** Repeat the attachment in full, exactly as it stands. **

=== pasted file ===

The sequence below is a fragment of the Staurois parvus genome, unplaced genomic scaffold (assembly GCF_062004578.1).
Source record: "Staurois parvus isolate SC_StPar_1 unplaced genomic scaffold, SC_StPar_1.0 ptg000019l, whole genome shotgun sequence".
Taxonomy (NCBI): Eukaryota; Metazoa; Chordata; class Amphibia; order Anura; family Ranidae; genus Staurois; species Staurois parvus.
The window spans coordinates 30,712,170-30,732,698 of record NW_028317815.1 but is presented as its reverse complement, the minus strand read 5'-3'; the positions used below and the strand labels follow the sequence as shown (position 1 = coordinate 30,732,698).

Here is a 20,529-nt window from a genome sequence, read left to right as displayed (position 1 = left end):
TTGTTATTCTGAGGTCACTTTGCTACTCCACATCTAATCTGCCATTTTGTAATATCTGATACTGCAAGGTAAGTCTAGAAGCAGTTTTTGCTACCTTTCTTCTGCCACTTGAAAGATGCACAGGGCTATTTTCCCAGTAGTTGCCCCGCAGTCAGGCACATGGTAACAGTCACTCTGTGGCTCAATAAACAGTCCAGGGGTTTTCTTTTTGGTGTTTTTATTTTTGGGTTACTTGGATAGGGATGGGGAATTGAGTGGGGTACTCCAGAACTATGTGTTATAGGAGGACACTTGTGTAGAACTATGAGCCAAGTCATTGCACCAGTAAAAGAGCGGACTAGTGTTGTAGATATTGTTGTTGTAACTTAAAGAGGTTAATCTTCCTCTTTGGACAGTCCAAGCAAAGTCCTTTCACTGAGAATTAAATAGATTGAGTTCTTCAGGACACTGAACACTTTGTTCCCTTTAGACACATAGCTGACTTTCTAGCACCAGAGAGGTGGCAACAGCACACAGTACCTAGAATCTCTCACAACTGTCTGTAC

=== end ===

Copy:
The sequence below is a fragment of the Staurois parvus genome, unplaced genomic scaffold (assembly GCF_062004578.1).
Source record: "Staurois parvus isolate SC_StPar_1 unplaced genomic scaffold, SC_StPar_1.0 ptg000019l, whole genome shotgun sequence".
Taxonomy (NCBI): Eukaryota; Metazoa; Chordata; class Amphibia; order Anura; family Ranidae; genus Staurois; species Staurois parvus.
The window spans coordinates 30,712,170-30,732,698 of record NW_028317815.1 but is presented as its reverse complement, the minus strand read 5'-3'; the positions used below and the strand labels follow the sequence as shown (position 1 = coordinate 30,732,698).

Here is a 20,529-nt window from a genome sequence, read left to right as displayed (position 1 = left end):
TTGTTATTCTGAGGTCACTTTGCTACTCCACATCTAATCTGCCATTTTGTAATATCTGATACTGCAAGGTAAGTCTAGAAGCAGTTTTTGCTACCTTTCTTCTGCCACTTGAAAGATGCACAGGGCTATTTTCCCAGTAGTTGCCCCGCAGTCAGGCACATGGTAACAGTCACTCTGTGGCTCAATAAACAGTCCAGGGGTTTTCTTTTTGGTGTTTTTATTTTTGGGTTACTTGGATAGGGATGGGGAATTGAGTGGGGTACTCCAGAACTATGTGTTATAGGAGGACACTTGTGTAGAACTATGAGCCAAGTCATTGCACCAGTAAAAGAGCGGACTAGTGTTGTAGATATTGTTGTTGTAACTTAAAGAGGTTAATCTTCCTCTTTGGACAGTCCAAGCAAAGTCCTTTCACTGAGAATTAAATAGATTGAGTTCTTCAGGACACTGAACACTTTGTTCCCTTTAGACACATAGCTGACTTTCTAGCACCAGAGAGGTGGCAACAGCACACAGTACCTAGAATCTCTCACAACTGTCTGTAC